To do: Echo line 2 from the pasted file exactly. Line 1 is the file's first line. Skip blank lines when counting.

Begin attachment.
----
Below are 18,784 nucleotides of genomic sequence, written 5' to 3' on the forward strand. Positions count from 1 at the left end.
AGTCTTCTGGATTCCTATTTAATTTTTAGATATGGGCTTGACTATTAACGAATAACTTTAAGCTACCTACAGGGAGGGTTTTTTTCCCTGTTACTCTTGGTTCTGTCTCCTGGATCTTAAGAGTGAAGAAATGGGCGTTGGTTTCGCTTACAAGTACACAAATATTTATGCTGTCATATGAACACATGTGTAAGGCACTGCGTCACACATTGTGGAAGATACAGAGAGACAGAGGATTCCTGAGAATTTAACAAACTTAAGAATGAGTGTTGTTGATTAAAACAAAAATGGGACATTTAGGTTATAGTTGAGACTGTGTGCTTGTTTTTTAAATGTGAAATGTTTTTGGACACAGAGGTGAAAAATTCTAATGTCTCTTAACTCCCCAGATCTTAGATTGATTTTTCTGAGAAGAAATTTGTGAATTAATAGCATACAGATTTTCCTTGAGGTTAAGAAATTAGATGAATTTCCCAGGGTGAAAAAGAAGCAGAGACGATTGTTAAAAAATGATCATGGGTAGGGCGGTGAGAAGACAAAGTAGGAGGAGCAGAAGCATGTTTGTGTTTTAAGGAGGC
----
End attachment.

AGTCTTCTGGATTCCTATTTAATTTTTAGATATGGGCTTGACTATTAACGAATAACTTTAAGCTACCTACAGGGAGGGTTTTTTTCCCTGTTACTCTTGGTTCTGTCTCCTGGATCTTAAGAGTGAAGAAATGGGCGTTGGTTTCGCTTACAAGTACACAAATATTTATGCTGTCATATGAACACATGTGTAAGGCACTGCGTCACACATTGTGGAAGATACAGAGAGACAGAGGATTCCTGAGAATTTAACAAACTTAAGAATGAGTGTTGTTGATTAAAACAAAAATGGGACATTTAGGTTATAGTTGAGACTGTGTGCTTGTTTTTTAAATGTGAAATGTTTTTGGACACAGAGGTGAAAAATTCTAATGTCTCTTAACTCCCCAGATCTTAGATTGATTTTTCTGAGAAGAAATTTGTGAATTAATAGCATACAGATTTTCCTTGAGGTTAAGAAATTAGATGAATTTCCCAGGGTGAAAAAGAAGCAGAGACGATTGTTAAAAAATGATCATGGGTAGGGCGGTGAGAAGACAAAGTAGGAGGAGCAGAAGCATGTTTGTGTTTTAAGGAGGC